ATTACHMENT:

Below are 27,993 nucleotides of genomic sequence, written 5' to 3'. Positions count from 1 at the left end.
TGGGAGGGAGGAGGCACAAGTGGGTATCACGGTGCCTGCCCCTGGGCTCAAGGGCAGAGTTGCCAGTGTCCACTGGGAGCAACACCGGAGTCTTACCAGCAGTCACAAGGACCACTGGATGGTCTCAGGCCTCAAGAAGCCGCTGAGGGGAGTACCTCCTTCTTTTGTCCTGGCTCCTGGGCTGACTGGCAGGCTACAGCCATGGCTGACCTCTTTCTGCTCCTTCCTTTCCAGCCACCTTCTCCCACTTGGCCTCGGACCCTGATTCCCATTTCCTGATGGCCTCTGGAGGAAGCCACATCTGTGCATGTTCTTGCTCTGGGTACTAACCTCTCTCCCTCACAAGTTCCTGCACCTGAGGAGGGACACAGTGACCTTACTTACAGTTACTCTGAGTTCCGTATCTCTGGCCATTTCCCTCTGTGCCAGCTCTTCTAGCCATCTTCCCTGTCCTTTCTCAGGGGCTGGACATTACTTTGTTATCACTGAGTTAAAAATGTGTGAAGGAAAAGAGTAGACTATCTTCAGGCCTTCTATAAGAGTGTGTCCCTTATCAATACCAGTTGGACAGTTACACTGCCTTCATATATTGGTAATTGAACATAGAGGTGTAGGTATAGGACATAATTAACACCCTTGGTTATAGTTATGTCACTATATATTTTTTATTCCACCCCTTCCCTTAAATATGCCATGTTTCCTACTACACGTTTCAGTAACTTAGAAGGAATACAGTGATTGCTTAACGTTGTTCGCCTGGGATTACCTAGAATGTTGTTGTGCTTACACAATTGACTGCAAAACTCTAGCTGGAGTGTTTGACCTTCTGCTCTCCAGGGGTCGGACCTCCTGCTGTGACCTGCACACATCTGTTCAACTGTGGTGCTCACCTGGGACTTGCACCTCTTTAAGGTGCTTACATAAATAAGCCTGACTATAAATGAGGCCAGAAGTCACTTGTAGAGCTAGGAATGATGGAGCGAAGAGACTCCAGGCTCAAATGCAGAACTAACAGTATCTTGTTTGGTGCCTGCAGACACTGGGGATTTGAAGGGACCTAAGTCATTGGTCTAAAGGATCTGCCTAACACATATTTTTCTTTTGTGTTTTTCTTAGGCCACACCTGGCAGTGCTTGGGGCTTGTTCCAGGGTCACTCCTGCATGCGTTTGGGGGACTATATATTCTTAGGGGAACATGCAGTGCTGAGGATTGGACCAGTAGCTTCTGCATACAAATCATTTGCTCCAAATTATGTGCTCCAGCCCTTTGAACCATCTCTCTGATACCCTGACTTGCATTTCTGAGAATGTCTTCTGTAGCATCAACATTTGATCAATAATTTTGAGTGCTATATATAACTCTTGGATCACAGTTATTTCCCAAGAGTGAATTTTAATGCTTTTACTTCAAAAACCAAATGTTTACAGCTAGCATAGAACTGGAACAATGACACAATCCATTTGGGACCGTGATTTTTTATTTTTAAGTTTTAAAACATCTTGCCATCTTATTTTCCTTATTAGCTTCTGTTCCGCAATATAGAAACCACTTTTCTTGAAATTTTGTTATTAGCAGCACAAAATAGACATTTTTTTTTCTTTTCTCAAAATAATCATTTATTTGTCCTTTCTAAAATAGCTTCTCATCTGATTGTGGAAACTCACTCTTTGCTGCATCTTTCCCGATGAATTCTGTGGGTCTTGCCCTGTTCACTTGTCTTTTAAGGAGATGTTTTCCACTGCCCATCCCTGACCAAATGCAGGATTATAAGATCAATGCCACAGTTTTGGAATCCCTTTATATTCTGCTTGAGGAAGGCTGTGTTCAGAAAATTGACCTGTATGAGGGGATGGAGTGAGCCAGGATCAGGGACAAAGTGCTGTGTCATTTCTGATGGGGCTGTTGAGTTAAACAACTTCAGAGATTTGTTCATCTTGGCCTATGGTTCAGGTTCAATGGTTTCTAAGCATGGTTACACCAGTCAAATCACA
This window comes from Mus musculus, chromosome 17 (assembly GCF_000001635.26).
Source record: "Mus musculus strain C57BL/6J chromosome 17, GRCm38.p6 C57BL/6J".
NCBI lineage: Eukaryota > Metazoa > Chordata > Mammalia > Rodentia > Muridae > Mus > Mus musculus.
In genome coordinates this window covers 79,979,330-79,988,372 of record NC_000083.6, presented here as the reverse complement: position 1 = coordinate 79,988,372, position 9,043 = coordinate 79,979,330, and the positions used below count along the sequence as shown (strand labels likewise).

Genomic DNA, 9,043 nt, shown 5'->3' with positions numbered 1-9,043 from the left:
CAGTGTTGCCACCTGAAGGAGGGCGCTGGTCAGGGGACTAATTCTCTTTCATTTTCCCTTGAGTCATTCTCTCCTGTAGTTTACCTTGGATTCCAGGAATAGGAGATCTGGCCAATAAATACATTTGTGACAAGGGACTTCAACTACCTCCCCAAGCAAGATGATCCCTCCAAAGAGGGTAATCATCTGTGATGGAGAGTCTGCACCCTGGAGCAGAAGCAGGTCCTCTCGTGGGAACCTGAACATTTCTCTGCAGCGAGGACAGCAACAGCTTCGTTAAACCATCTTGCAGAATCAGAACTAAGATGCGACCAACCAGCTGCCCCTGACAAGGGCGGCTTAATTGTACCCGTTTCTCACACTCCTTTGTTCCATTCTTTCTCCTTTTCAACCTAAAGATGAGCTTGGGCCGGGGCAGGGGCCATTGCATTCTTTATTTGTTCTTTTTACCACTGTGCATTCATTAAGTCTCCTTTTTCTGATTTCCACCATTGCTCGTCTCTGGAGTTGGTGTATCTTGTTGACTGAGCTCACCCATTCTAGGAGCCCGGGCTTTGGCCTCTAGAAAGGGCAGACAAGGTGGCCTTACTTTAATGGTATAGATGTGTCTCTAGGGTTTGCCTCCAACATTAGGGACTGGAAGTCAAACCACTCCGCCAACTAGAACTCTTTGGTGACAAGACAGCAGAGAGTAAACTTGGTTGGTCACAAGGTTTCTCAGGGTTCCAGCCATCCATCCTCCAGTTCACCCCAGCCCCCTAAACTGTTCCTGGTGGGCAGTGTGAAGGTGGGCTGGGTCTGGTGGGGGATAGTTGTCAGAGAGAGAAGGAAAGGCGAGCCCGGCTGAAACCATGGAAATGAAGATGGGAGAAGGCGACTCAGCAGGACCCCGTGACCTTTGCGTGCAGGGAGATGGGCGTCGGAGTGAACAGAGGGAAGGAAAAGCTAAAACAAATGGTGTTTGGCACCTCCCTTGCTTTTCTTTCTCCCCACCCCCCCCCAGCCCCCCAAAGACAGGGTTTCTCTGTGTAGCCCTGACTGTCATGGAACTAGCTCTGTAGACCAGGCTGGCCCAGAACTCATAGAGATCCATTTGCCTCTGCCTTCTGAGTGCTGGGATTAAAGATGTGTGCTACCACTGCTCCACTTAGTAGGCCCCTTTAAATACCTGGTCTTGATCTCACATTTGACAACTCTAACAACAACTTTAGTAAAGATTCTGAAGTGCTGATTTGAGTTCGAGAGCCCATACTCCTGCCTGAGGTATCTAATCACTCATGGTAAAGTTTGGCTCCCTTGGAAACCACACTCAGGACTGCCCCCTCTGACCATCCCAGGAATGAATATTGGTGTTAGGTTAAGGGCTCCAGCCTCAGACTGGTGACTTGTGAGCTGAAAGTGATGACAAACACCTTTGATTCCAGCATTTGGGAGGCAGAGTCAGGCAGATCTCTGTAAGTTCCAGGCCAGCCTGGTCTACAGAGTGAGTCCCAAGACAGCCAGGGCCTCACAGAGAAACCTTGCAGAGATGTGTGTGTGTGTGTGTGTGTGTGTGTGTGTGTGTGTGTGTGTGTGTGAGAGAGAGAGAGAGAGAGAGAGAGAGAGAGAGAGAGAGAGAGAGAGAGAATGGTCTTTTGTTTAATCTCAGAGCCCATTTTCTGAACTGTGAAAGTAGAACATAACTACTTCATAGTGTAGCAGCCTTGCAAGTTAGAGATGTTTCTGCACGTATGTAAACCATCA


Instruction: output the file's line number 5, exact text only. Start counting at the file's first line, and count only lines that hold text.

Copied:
NCBI lineage: Eukaryota > Metazoa > Chordata > Mammalia > Rodentia > Muridae > Mus > Mus musculus.